In Asia, India declared a day of mourning on September 11. Prime Minister Narendra Modi wrote in a tweet Friday morning that the Queen would be “remembered as a stalwart of our times,” while Chinese leader Xi Jinping called Charles on Friday to express his “deep condolences,” Chinese state media said.
- he death of Queen Elizabeth II marks the start of a new era for the U.K. — but it’s one fraught with economic uncertainty and dampening national sentiment.
- Her passing will be marked by a period of solemn ceremony, during which no government announcements will be made until after her funeral.
- It comes at a time of unique flux for Britain, a country saddled with its worst economic outlook in years, a deepening energy crisis and increased inequality.
Crowds gather in front of Buckingham Palace to pay their respects following the death of Queen Elizabeth II in Balmoral, on September 8, 2022 in London, England.
Leon Neal | Getty Images Entertainment | Getty Images
LONDON — The death of Queen Elizabeth II marks the start of a new era for the U.K. — but it’s one fraught with economic uncertainty and dampening national sentiment.
The queen, who at 96 was the U.K.’s longest-reigning monarch, died “peacefully” Thursday at Balmoral Castle, Scotland, hours after doctors expressed concern for her ailing health.
Thousands of Brits gathered outside Buckingham Palace in the pouring rain following the news to pay their respects.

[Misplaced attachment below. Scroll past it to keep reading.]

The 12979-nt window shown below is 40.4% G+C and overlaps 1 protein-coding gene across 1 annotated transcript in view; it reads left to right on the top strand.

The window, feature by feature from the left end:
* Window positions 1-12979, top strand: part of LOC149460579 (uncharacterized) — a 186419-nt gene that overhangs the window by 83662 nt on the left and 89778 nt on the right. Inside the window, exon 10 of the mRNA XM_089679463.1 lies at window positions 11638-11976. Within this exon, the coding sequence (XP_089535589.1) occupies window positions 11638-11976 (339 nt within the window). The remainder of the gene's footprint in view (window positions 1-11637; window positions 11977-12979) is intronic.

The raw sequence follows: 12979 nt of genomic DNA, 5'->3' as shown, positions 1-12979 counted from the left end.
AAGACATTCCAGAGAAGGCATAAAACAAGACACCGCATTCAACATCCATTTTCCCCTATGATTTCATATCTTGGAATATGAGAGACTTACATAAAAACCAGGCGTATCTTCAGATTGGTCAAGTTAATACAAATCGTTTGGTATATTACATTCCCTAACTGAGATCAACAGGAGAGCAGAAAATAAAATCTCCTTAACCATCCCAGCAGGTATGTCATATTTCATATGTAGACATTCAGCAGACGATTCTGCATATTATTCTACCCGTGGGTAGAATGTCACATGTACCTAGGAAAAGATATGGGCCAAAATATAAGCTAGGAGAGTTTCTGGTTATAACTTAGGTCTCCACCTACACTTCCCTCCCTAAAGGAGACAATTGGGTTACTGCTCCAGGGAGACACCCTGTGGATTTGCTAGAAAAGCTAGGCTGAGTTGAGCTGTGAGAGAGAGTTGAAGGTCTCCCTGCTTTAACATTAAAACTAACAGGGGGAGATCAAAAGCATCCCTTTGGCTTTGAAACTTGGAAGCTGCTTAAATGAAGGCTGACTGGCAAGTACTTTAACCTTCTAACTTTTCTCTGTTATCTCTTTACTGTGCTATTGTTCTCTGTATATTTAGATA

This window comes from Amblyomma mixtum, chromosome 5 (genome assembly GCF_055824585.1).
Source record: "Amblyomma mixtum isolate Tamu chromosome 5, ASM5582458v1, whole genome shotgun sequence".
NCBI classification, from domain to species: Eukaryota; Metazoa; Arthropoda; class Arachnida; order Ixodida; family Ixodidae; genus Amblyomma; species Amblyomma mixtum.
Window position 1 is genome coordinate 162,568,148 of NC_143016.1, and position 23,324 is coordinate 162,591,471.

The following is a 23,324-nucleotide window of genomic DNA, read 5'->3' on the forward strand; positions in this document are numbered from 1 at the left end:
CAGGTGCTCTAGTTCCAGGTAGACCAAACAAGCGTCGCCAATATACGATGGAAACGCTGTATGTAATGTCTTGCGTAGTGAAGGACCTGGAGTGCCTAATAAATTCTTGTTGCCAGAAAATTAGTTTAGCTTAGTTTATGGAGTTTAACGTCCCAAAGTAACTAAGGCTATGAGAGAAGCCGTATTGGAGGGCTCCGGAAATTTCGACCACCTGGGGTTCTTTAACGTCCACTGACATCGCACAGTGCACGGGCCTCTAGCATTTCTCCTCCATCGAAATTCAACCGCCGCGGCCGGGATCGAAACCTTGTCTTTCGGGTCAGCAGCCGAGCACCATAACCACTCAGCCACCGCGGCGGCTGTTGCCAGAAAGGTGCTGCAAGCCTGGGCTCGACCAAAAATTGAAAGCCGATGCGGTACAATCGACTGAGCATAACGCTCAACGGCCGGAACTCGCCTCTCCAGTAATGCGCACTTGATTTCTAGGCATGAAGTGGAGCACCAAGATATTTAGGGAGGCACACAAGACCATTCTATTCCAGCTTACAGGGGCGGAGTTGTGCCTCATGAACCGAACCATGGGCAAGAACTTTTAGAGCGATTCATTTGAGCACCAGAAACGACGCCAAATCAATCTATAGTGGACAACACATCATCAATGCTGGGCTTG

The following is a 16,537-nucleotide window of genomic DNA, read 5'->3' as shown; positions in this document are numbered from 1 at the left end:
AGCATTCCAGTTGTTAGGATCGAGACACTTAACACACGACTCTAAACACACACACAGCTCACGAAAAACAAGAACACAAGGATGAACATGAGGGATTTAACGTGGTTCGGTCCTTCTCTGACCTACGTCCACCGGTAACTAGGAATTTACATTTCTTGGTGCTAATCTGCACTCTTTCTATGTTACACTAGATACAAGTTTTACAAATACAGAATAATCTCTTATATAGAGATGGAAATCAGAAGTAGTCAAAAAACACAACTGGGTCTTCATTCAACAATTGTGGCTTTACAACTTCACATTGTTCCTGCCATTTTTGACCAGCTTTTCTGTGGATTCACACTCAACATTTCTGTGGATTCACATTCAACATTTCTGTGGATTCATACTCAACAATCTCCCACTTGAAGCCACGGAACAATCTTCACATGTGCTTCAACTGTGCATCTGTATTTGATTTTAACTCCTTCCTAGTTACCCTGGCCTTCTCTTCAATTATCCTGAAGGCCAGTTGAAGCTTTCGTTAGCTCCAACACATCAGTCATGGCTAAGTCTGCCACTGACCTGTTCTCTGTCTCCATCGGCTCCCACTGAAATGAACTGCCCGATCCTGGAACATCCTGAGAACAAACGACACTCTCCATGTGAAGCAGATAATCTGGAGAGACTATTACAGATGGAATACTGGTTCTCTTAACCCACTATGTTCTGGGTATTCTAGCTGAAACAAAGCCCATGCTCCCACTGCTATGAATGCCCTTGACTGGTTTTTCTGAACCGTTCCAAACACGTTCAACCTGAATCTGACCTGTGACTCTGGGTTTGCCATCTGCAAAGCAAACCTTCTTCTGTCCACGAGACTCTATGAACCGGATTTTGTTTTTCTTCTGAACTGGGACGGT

The queen — whose 70-year reign spanned the aftermath of WWII, the winding down of Britain’s vast empire, the 2016 Brexit vote and a global pandemic — had come to symbolize a rare constant in a world of constant change. She is succeeded by her eldest son, who was proclaimed King Charles III hours after her death.
Her passing will be marked by a period of solemn ceremony, during which no government announcements will be made until after her funeral, which will be marked with a public holiday in approximately 10 days. The Bank of England has also postponed its monetary policy meeting by a week.
The suspension of normal politics comes just days after the U.K. installed its new prime minister Liz Truss, who was appointed Tuesday by the queen herself, in her final act of public service.
Truss enters 10 Downing Street at a time of unique flux for Britain, inheriting a country saddled with its worst economic outlook in years, a deepening energy crisis and increased inequality.
Hours before the queen’s death, Truss set to work outlining her plans to combat the U.K.’s cost-of-living crisis, unveiling a broad stimulus package designed to help Brits with energy bills, which have soared following Russia’s war in Ukraine.
It comes after a petition to boycott energy bills began gaining traction in the U.K.